Updated: May 3
Nothing is better than the changing of the seasons! In fall leaves change colors, decorating the landscape. In spring flowers come alive, bringing life from a long and cold winter. After tax season crumpled statements and papers get returned to a dusty filing cabinet. Ah, the end of tax season. A time when we tend to our financial wounds and declare we will be smarter about our taxes in the upcoming year!
The balancing of short term and long term tax planning is the answer to one of the more common questions I am asked during tax season, ‘What’s different between what CFPs do for clients versus CPAs?’. One considers the short term tax consequences of our decisions, and the other the long term tax consequences. CPAs act in the past and present. ‘How do we work on your current year taxes to best benefit your bottom-line?’ Financial Planners consider the future and how it may affect your bottom-line later, and then consider how to prepare accordingly. CPAs are historians, whereas Financial Planners, for the purpose of this explanation, are fortune tellers (albeit, with more scientific crystal balls).
This does not mean the two professions butt heads. In fact, over the past few decades the two professions have found significant value in working together for the betterment of their clients. This doesn’t mean the relationship is fluid, and I have found that the biggest task I have when working with tax professionals (those completely removed from the financial planning realm) is to help them conceptualize that unlike their profession, financial planning is not only based on known variables, but assumed variables. This includes variables that may not even exist yet.
This month’s ‘For Your Consideration’ is the first of a three part series. I want to bring readers into my thought process as a Financial Planner, and review three common planning topics that are pure ‘assumptions’, and how I think they might change over time.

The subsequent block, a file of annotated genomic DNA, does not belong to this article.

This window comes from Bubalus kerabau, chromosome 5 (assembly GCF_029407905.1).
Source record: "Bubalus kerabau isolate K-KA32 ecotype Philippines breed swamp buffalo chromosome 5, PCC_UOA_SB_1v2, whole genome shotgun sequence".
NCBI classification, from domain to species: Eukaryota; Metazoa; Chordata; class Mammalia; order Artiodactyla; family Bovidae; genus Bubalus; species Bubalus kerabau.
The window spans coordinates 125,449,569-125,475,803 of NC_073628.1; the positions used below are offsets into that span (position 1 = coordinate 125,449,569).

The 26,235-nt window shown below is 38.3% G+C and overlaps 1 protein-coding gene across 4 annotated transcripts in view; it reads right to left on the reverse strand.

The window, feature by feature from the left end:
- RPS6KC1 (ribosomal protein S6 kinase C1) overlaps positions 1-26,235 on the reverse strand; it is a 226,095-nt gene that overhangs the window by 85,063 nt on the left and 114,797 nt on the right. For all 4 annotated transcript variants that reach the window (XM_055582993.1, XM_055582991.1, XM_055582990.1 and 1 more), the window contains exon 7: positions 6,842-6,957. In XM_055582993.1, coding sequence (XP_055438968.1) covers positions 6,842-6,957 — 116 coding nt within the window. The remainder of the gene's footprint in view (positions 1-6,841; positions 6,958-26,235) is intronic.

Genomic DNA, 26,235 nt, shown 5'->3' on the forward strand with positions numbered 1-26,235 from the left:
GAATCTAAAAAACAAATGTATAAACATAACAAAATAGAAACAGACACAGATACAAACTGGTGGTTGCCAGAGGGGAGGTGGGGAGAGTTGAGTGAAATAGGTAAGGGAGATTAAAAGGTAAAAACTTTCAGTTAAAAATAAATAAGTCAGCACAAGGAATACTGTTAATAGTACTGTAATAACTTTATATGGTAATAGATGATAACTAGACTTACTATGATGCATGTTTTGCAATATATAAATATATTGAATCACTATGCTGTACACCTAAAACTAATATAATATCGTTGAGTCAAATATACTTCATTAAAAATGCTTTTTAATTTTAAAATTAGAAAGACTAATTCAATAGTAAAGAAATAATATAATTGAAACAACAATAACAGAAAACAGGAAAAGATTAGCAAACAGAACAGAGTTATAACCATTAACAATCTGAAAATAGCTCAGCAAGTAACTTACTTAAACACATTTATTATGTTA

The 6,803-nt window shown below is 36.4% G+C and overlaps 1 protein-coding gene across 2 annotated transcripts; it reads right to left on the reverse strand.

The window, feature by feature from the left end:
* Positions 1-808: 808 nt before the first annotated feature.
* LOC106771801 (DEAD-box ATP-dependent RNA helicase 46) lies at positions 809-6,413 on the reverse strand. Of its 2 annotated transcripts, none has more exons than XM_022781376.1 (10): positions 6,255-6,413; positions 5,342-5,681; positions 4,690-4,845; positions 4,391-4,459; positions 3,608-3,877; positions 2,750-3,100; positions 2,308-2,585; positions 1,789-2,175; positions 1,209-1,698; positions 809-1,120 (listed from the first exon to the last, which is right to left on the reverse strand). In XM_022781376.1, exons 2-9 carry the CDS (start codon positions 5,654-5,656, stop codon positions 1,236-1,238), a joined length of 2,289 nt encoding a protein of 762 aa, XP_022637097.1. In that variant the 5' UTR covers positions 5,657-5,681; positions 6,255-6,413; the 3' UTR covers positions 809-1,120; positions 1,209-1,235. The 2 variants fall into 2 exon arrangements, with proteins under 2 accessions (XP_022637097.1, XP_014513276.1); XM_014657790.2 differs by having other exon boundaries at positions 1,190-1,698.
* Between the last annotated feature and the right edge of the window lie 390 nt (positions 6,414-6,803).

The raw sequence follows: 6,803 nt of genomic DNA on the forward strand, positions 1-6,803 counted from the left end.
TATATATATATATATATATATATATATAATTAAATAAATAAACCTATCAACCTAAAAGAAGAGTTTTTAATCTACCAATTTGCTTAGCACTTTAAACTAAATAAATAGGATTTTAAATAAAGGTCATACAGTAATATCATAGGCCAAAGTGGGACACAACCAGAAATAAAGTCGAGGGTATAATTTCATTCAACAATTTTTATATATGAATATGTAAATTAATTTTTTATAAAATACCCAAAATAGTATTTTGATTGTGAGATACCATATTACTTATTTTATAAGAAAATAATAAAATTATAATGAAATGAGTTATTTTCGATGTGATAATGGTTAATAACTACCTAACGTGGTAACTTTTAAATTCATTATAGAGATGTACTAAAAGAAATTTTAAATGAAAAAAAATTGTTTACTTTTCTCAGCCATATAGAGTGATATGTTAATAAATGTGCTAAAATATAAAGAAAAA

Topic One: Will Investment Behavior Become a Thing of the Past?
In order to develop investment strategies, I first determine what a client is trying to accomplish, determine historically what investments have provided the needed rate of return (within a certain margin of error), consider the client’s time horizon and risk tolerance and away we go. This strategy is built on the belief that volatility will always exist. Risk versus reward. The higher a return you want to acquire, the more volatility you must be willing to accept. Volatility is caused by a number of factors, including systematic and unsystematic risk and investor behavior.
The latter is, in my opinion, the most crucial. Investor behavior (most often bad behavior) is what causes the most volatility in the market, and over the long term is a key component of investment growth. However, what if there was a paradox which caused investor behavior to change?
There is a concept in investing called the ‘efficient market hypothesis’. To summarize, the concept is that the current price of investment already reflects all known information and getting ‘a deal’ on a price is rare. There are various subsets of this theory, but the concept is that the more investors know, the less surprise (volatility) there is for an investment.
In the age of technology, what if we were to get to a point where it’s impossible to not know all available information? Would we get to a point where volatility becomes a thing of the past and all investments move in a similar sloth like manner as Treasury Bonds? If risk goes away, so does the potential of large growth. Will ‘the markets’ become entirely commoditized, leaving rates of return up to the current economic environment?
I’m actually not as concerned about this theory coming true, as long as humans continue to have emotions and act on them, instead of acting rationally. If robots one day become the majority of the population, then we can revisit this theory.
Next Month: Off to College, Or Not.